The professor pauses for a few seconds and exhales deeply. “Okay, you’re all in. I call”

“Okay, Rajiv, here we go . . .” My heart is pounding and my adrenal glands are pumping enough adrenaline to sucker-punch a raptor. “The question before us is, ‘Who is Martin’s true soul mate?'” I pause. “Are we in agreement, Rajiv?”

Rajiv extracts a monogramed linen handkerchief from his pocket and gently pats his forehead. “Yes, certainly, but in the interest of time, let’s just cut to the chase. Do you know where room M-220 is?”

“Yeah, Main Building. Second Floor.” I say.

“Tomorrow, be there. Seven AM sharp.”

“And what will I find in Room M-220, professor? Just to make sure we’re both on the same page.” I say, trying to keep my breathing steady.

“You’ll find the one person who was always meant to love you and to be loved by you. Is that specific enough?”

“Yes. Thank you.”

The rest of the day flew by and I didn’t even bother to go to bed: with my head racing at top speed, I knew sleep was a lost cause.

Before I knew it, it was 6:30 AM.

I sat on the steps of the Main Building; smoked a cigarette and drank a cup of coffee. Relax, Martin, I said to myself. Worst case, I’m the butt of a practical joke — the kind Felix was well-known for. Best case . . . I find the one person I was meant to be with this lifetime.

At 6:55, I begin to walk . . .slowly . . .to Room 220.

I checked my watch and began a four minute countdown.

Arriving at Room 220 with two minutes to spare, I opened the heavy, polished oak door to find a bathroom!.

A bathroom?!  I stood in the middle of the room and slowly scan the toilets and sinks.

To say I was disappointed is an understatement, but after twenty minutes of sitting on the floor, it was time to get on with my life. Time to chalk this one up to experience.

As I walk down the Great Hall of the Main Building and into its rotunda I see: Oh, no, it can’t be . . . it’s the professor, and the bastard is smiling.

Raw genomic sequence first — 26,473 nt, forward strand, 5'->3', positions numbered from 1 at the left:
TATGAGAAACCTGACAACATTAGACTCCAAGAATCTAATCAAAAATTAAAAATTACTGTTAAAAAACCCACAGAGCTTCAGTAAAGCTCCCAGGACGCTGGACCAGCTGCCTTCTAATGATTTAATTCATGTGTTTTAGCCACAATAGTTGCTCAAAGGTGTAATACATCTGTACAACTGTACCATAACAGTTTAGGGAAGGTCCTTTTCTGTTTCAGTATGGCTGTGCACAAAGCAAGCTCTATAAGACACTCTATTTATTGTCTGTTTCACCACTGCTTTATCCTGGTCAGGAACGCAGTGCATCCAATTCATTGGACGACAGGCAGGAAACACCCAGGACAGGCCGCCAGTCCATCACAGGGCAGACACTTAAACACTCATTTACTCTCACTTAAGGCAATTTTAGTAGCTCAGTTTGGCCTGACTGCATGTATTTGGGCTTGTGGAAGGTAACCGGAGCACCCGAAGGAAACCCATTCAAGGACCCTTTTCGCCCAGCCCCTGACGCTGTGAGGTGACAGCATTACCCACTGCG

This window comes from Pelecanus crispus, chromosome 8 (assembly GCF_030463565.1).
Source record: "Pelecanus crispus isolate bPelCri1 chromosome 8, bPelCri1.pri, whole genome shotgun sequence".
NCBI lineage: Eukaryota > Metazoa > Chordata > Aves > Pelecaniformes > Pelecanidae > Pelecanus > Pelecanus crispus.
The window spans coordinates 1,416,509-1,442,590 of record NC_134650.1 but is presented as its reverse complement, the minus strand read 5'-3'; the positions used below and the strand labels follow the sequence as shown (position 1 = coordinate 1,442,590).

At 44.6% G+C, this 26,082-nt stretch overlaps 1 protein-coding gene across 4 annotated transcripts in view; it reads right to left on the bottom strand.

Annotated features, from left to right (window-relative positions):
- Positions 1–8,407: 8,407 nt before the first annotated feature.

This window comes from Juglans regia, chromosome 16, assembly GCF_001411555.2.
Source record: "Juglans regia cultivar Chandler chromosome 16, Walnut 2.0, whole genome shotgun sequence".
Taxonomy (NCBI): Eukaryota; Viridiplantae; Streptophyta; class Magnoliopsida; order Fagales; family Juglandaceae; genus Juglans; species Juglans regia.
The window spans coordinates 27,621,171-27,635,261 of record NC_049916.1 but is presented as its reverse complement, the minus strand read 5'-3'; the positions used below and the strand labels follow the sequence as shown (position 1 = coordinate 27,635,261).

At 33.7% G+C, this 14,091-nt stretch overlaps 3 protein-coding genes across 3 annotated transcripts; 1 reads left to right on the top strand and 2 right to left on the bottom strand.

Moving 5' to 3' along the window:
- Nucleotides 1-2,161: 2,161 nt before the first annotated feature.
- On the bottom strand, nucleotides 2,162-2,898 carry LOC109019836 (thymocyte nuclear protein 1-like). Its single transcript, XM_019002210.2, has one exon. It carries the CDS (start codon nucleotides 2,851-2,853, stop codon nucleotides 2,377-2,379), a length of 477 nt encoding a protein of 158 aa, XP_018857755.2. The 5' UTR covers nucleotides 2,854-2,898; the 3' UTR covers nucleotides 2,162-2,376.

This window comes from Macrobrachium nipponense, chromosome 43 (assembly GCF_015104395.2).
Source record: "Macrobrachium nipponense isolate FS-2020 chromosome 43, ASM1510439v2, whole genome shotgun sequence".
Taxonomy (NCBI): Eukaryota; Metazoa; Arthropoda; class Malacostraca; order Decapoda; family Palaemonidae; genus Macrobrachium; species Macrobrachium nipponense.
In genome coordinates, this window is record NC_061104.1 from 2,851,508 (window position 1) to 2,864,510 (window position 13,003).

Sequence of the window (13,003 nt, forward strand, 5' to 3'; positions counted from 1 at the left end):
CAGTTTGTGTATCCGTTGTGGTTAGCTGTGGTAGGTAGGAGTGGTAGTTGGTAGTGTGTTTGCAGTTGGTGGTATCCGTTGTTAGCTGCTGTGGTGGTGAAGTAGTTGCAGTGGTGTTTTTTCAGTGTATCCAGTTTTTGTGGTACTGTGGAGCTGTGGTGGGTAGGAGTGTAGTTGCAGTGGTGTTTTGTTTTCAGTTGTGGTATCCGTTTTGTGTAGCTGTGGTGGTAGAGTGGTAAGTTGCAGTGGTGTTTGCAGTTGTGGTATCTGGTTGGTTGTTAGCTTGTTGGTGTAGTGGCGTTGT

He must have known I went to Room-220, and now is enjoying the fruit of his joke.

“You having a good time?” I shout.

Time seemed to stop and before I could blink my eyes Rajiv stood beside me.

“Did you go into the room?” he asks, appearing somewhat confused.

“Yes, of course I went,” I bark back at him.

“And you stood in the middle of the room?”

“Stop fooling with me. I said, “Yes, I stood in the middle of the room.”

“Tell me, what did you see? Take me through every movement.”

“I saw nothing but toilets and sinks,” I say, tears streaming down my cheeks.

“And when you looked into the mirrors above the sinks, what did you see?”

“Stop this,” I scream, “I didn’t see anything but the mirrors . . .

My body and mind came to a complete stop.

I couldn’t say another word. A great dam inside me broke, and as thousands of internal sluice gates opened, I finally knew beyond any doubt who my real soul mate was, is and always will be.

“I saw me,” I said. The mirrors above the sinks were the Great Door.”

I looked into Rajiv’s face. “I can see my soul mate now. It’s me.”

He put his arm on my shoulder. “Yes, and it’s always been you.”

I turned to face him. “Now what? I mean, now that I have had this insight, what do I do?

“Live your life . . .a day at a time. For the next few weeks, or even months, you will live in The Land of the Buddha as a Bodhisattva – that is, someone who is ‘awakened.’ As a Bodhisattva, it is your responsibility to bring every blade of grass to a similar awakening. Because everything is impermanent, this cycle is eternal. Yet, your compassion is also eternal. Thus, in the words of the Buddha, “Go on, always go on, always become Buddha.”